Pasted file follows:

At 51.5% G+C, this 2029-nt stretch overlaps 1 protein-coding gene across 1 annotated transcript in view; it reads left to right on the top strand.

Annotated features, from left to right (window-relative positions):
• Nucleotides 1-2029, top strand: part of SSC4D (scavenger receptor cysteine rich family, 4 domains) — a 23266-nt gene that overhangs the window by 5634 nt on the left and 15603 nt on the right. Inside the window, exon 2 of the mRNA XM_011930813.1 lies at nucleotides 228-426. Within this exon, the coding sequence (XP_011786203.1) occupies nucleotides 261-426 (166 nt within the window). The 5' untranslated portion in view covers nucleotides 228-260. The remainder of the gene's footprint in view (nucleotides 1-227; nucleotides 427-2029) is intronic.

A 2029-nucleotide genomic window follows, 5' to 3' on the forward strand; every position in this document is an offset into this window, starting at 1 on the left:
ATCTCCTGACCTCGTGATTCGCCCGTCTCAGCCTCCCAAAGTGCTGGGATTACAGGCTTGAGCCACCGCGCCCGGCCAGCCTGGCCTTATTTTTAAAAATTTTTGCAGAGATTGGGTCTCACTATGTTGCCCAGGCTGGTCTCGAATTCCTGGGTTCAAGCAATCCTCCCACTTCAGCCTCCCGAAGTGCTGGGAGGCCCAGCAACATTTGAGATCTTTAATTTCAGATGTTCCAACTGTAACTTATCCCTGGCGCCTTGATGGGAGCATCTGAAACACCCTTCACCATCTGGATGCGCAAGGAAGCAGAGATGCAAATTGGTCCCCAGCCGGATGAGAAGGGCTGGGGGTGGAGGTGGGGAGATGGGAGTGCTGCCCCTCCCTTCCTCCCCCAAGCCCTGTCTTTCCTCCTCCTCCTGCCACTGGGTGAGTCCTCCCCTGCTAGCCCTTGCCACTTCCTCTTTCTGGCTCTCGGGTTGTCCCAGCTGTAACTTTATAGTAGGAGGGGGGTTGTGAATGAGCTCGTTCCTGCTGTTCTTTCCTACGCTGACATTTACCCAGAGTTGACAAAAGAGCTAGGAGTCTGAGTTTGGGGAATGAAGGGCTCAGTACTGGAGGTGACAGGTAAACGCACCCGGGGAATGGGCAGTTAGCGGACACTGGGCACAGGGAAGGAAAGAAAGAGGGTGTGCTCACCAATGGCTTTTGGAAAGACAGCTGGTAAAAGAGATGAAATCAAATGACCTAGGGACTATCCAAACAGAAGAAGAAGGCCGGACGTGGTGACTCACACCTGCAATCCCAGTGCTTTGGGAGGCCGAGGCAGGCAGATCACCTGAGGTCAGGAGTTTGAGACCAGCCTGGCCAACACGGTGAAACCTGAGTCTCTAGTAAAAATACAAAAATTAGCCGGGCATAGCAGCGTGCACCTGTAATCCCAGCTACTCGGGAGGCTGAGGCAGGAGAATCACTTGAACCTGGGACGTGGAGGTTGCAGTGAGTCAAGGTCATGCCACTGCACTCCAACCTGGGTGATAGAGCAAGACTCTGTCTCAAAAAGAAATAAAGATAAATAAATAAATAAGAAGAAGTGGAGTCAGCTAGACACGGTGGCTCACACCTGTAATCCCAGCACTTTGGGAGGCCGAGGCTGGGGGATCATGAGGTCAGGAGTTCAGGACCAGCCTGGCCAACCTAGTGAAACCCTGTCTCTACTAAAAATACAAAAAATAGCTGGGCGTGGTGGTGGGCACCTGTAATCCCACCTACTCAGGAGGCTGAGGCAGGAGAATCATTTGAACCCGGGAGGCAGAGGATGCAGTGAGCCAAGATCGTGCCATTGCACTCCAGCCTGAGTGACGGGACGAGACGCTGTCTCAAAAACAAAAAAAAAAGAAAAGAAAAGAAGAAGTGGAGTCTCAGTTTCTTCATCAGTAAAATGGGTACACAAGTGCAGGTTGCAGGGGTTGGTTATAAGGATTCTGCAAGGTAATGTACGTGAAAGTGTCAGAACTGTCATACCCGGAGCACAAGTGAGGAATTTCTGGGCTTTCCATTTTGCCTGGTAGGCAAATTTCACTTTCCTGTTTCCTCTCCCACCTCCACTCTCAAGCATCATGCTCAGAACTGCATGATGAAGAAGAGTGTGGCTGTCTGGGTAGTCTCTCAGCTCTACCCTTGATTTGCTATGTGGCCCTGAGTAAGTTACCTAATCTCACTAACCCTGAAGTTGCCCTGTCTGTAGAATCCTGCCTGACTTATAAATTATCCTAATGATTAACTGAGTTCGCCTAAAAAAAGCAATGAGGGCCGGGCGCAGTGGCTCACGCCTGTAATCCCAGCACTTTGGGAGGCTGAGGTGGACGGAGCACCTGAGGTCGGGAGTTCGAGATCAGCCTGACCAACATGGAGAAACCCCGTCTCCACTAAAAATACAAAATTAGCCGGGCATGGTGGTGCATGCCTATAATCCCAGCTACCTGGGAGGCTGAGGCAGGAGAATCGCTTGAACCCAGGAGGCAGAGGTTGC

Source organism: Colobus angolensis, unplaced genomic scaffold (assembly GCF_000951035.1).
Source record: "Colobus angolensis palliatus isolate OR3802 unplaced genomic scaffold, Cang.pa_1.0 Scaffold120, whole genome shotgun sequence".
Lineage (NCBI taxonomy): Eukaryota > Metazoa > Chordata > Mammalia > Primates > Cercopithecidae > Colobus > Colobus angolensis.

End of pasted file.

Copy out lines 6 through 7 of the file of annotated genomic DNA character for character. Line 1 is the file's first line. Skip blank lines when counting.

Source organism: Colobus angolensis, unplaced genomic scaffold (assembly GCF_000951035.1).
Source record: "Colobus angolensis palliatus isolate OR3802 unplaced genomic scaffold, Cang.pa_1.0 Scaffold120, whole genome shotgun sequence".